This section explores pitfalls that users may encounter while working with JPAStreamer and provides practical solutions to address them.

Metamodel Generation

No Metamodel is Generated

There can be a number of reasons that explains why the metamodel is not being generated as expected:

Project was not rebuilt after installation

If you have installed JPAStreamer using Maven or Gradle you must rebuild your project to trigger the annotation processor. If this has no effect, please consider the other common reasons for failure.

The JPA Entities are not compatible with the annotation processor

JPAStreamer 3.0.0 and later adhere to the JPA 3 standard. This means the code generator will only detect classes annotated with jakarta.persistence.Entity. Take note that prior to JPA 3 this annotation resided in the package javax.persistence.Entity. Thus, if you are using JPA 2 the code generator will not process the entities and the result is an empty target/generated-sources/annotations-folder.

To summarize:

  • JPAStreamer 3.0.0 and later - Entities must be annotated with jakarta.persistence.Entity

  • JPAStreamer 1.1.4 and earlier - Entities must be annotated with javax.persistence.Entity

In the near future we will be backporting some of the updates to JPA 2 compatible versions.

No metamodel is generated after deletion

If you deleted your metamodel e.g. as a result of an unfinished mvn clean install this might set the code in a limbo. As the project sources are depending on the use of the generated classes, the project fails to compile and might even prohibit rerunning the code generator.

In such cases we have found it helpful to use the Maven Compiler Plugin to trigger JPAStreamer’s annotation processor without also compiling the code. Here is a useful configuration:

        <proc>only</proc> (1)
1 Only annotation processing is done, no compilation.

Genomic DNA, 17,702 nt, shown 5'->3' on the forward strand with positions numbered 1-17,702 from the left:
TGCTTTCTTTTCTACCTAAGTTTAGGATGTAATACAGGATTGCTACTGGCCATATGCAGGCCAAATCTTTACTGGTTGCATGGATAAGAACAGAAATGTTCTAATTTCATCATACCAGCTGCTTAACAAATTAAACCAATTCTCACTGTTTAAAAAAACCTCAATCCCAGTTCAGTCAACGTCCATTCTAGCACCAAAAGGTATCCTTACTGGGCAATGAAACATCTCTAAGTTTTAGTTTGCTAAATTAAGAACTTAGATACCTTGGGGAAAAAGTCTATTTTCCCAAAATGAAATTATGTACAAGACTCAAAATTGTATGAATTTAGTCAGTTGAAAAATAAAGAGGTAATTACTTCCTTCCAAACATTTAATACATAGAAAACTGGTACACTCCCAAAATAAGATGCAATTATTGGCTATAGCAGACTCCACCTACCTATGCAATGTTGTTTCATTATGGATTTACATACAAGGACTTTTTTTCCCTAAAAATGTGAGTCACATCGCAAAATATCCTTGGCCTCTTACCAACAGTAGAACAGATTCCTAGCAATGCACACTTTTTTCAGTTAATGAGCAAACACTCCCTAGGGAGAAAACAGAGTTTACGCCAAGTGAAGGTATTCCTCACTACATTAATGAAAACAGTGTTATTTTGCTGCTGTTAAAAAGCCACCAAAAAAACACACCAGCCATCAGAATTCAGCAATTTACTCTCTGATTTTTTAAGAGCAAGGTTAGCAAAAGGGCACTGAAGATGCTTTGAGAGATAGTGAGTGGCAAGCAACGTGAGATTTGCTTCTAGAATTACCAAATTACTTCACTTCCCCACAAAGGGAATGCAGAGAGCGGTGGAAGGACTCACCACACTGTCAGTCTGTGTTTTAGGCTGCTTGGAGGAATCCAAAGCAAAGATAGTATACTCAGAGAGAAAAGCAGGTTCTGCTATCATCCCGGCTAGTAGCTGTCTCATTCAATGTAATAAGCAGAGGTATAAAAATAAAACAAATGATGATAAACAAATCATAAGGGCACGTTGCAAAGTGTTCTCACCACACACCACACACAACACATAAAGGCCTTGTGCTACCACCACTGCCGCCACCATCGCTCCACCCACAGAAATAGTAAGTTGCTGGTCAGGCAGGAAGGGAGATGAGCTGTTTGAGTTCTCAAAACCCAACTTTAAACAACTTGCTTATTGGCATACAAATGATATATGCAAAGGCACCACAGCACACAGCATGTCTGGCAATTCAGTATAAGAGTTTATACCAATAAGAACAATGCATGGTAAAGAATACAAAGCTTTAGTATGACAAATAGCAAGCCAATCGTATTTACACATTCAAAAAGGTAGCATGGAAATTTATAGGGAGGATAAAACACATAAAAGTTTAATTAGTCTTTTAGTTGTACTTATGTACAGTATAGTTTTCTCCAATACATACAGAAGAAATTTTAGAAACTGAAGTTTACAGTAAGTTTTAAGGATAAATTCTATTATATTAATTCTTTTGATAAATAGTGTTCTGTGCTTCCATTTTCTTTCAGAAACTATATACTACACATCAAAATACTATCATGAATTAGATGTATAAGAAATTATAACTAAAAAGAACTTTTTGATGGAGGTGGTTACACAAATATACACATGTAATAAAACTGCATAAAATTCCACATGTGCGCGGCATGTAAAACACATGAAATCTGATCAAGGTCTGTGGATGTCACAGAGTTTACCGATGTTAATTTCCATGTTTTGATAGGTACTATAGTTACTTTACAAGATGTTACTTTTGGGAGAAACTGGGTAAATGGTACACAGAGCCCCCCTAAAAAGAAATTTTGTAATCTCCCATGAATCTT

There are parameters available to reference a specific annotation processor, however these should not be needed as Maven will automatically detect all annotation processors on the path (assuming JPAStreamer is installed properly).

Annotation processors are not enabled

The code generator responsible for creating JPAStreamer’s metamodel is formally referred to as an annotation processor. The use of annotation processors is sometimes prohibited by default by your IDE. Therefore, if you are building your application via e.g. IntelliJ, you need to make sure that annotation processors are enabled.

As there are many IDEs to chose from and their interfaces change constantly with new releases we omit describing how to update the settings in this user guide, but googling for "Enable annotation processors" and the name of your IDE is a good start.

The Metamodel Cannot be Found

As the generated metamodel is put into the target folder, your IDE may not recognize the generated sources as source files. This effectively means the generated classes cannot be detected for import in your application. To mark the output folder target/generated-sources/annotations as a source folder, use the Build Helper Maven Plugin as demonstrated below:


You can also right-click on the folder in your IDE and select an option along the lines of "Mark Directory as → Generated Sources Root". Either of these actions (adding the Maven plugin or manually selecting the folder) should result in the metamodel classes being made available for import in your project.

Paging Join Queries

Join queries unfortunately cannot be combined with .limit() and .skip() operations at this point. This is a known bug, or may we claim - a limitation of the JPA Criteria API. As the Stream query pipeline is translated to a Criteria Query, JPAStreamer is restricted to the operations supported by the underlying API. There are known complications related to setting a limit (maxResult) or a skip (firstResult) in conjunction with a join operation as these operations do not apply to the aggregated table, and can yield unexpected results.

For now, this leaves us no other option than asking that you apply a limit/skip in the JVM after executing the query. Here is an example:

List<Film> films =$.actors))
//  .limit(20) (1)
    .collect(Collectors.toList()); (2); (3)
1 Applying a limit here will fail due to mentioned constraints
2 The terminating operation will trigger the execution of the unlimited query
3 Apply the limit on the complete result set on the JVM side
There is an issue tracking any updates on this matter here.

Other Issues

This page is a work in progress, and we may not have addressed your concern at this point. If you cannot find an answer to your question here, we recommend that you check out the past and current issues on GitHub. Still haven’t found a resolution to your problem? Please help us improve JPAStreamer by opening a new issue.